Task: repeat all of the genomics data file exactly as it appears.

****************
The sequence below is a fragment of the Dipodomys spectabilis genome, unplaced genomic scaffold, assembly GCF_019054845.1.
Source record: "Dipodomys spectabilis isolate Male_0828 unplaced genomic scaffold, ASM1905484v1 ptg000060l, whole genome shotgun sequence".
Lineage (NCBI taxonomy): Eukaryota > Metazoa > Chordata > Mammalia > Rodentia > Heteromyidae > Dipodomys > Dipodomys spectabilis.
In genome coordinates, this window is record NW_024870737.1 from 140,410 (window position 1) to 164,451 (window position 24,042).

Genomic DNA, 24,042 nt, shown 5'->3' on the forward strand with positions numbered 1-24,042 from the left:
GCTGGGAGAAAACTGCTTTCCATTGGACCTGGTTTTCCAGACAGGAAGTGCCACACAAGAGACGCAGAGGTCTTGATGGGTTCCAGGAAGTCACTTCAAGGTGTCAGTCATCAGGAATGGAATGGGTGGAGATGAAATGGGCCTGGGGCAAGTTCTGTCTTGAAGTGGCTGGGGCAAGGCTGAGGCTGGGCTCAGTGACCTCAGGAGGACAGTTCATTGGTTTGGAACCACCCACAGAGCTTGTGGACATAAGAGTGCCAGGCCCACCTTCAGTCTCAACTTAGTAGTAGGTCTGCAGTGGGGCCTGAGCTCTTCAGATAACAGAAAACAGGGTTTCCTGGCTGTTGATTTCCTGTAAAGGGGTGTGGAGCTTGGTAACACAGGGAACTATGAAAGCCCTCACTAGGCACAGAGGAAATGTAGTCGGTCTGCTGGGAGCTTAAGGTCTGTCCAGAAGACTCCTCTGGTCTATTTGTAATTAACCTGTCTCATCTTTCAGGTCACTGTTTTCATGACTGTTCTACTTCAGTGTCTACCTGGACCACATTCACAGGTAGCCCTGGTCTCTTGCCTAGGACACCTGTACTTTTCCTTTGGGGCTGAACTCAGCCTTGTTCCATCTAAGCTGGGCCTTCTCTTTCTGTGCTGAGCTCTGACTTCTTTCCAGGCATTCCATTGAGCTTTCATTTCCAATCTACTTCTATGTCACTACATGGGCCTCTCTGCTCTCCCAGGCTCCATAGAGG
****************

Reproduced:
The sequence below is a fragment of the Dipodomys spectabilis genome, unplaced genomic scaffold, assembly GCF_019054845.1.
Source record: "Dipodomys spectabilis isolate Male_0828 unplaced genomic scaffold, ASM1905484v1 ptg000060l, whole genome shotgun sequence".
Lineage (NCBI taxonomy): Eukaryota > Metazoa > Chordata > Mammalia > Rodentia > Heteromyidae > Dipodomys > Dipodomys spectabilis.
In genome coordinates, this window is record NW_024870737.1 from 140,410 (window position 1) to 164,451 (window position 24,042).

Genomic DNA, 24,042 nt, shown 5'->3' on the forward strand with positions numbered 1-24,042 from the left:
GCTGGGAGAAAACTGCTTTCCATTGGACCTGGTTTTCCAGACAGGAAGTGCCACACAAGAGACGCAGAGGTCTTGATGGGTTCCAGGAAGTCACTTCAAGGTGTCAGTCATCAGGAATGGAATGGGTGGAGATGAAATGGGCCTGGGGCAAGTTCTGTCTTGAAGTGGCTGGGGCAAGGCTGAGGCTGGGCTCAGTGACCTCAGGAGGACAGTTCATTGGTTTGGAACCACCCACAGAGCTTGTGGACATAAGAGTGCCAGGCCCACCTTCAGTCTCAACTTAGTAGTAGGTCTGCAGTGGGGCCTGAGCTCTTCAGATAACAGAAAACAGGGTTTCCTGGCTGTTGATTTCCTGTAAAGGGGTGTGGAGCTTGGTAACACAGGGAACTATGAAAGCCCTCACTAGGCACAGAGGAAATGTAGTCGGTCTGCTGGGAGCTTAAGGTCTGTCCAGAAGACTCCTCTGGTCTATTTGTAATTAACCTGTCTCATCTTTCAGGTCACTGTTTTCATGACTGTTCTACTTCAGTGTCTACCTGGACCACATTCACAGGTAGCCCTGGTCTCTTGCCTAGGACACCTGTACTTTTCCTTTGGGGCTGAACTCAGCCTTGTTCCATCTAAGCTGGGCCTTCTCTTTCTGTGCTGAGCTCTGACTTCTTTCCAGGCATTCCATTGAGCTTTCATTTCCAATCTACTTCTATGTCACTACATGGGCCTCTCTGCTCTCCCAGGCTCCATAGAGG